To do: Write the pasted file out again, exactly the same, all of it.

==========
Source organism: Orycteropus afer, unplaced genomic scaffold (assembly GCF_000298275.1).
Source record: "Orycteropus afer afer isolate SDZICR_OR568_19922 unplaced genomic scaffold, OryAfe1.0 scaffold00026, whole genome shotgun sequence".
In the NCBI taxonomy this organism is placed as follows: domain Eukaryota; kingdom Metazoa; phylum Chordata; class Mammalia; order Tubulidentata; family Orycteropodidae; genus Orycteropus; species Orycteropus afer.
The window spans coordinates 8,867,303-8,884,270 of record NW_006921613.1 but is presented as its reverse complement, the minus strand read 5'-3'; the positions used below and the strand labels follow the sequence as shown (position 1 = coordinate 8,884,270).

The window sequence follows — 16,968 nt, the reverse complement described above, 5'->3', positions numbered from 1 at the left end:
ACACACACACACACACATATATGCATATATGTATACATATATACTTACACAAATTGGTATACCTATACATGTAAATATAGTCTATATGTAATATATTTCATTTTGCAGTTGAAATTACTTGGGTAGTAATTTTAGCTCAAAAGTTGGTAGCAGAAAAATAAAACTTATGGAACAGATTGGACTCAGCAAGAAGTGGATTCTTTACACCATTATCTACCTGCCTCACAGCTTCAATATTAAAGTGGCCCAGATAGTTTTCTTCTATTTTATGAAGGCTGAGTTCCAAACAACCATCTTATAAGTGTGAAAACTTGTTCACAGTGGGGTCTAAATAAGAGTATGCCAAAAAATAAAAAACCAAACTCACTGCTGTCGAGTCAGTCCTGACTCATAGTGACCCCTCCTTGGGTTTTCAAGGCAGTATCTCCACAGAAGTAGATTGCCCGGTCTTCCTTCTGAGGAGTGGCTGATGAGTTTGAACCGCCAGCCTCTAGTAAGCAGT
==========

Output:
Source organism: Orycteropus afer, unplaced genomic scaffold (assembly GCF_000298275.1).
Source record: "Orycteropus afer afer isolate SDZICR_OR568_19922 unplaced genomic scaffold, OryAfe1.0 scaffold00026, whole genome shotgun sequence".
In the NCBI taxonomy this organism is placed as follows: domain Eukaryota; kingdom Metazoa; phylum Chordata; class Mammalia; order Tubulidentata; family Orycteropodidae; genus Orycteropus; species Orycteropus afer.
The window spans coordinates 8,867,303-8,884,270 of record NW_006921613.1 but is presented as its reverse complement, the minus strand read 5'-3'; the positions used below and the strand labels follow the sequence as shown (position 1 = coordinate 8,884,270).

The window sequence follows — 16,968 nt, the reverse complement described above, 5'->3', positions numbered from 1 at the left end:
ACACACACACACACACATATATGCATATATGTATACATATATACTTACACAAATTGGTATACCTATACATGTAAATATAGTCTATATGTAATATATTTCATTTTGCAGTTGAAATTACTTGGGTAGTAATTTTAGCTCAAAAGTTGGTAGCAGAAAAATAAAACTTATGGAACAGATTGGACTCAGCAAGAAGTGGATTCTTTACACCATTATCTACCTGCCTCACAGCTTCAATATTAAAGTGGCCCAGATAGTTTTCTTCTATTTTATGAAGGCTGAGTTCCAAACAACCATCTTATAAGTGTGAAAACTTGTTCACAGTGGGGTCTAAATAAGAGTATGCCAAAAAATAAAAAACCAAACTCACTGCTGTCGAGTCAGTCCTGACTCATAGTGACCCCTCCTTGGGTTTTCAAGGCAGTATCTCCACAGAAGTAGATTGCCCGGTCTTCCTTCTGAGGAGTGGCTGATGAGTTTGAACCGCCAGCCTCTAGTAAGCAGT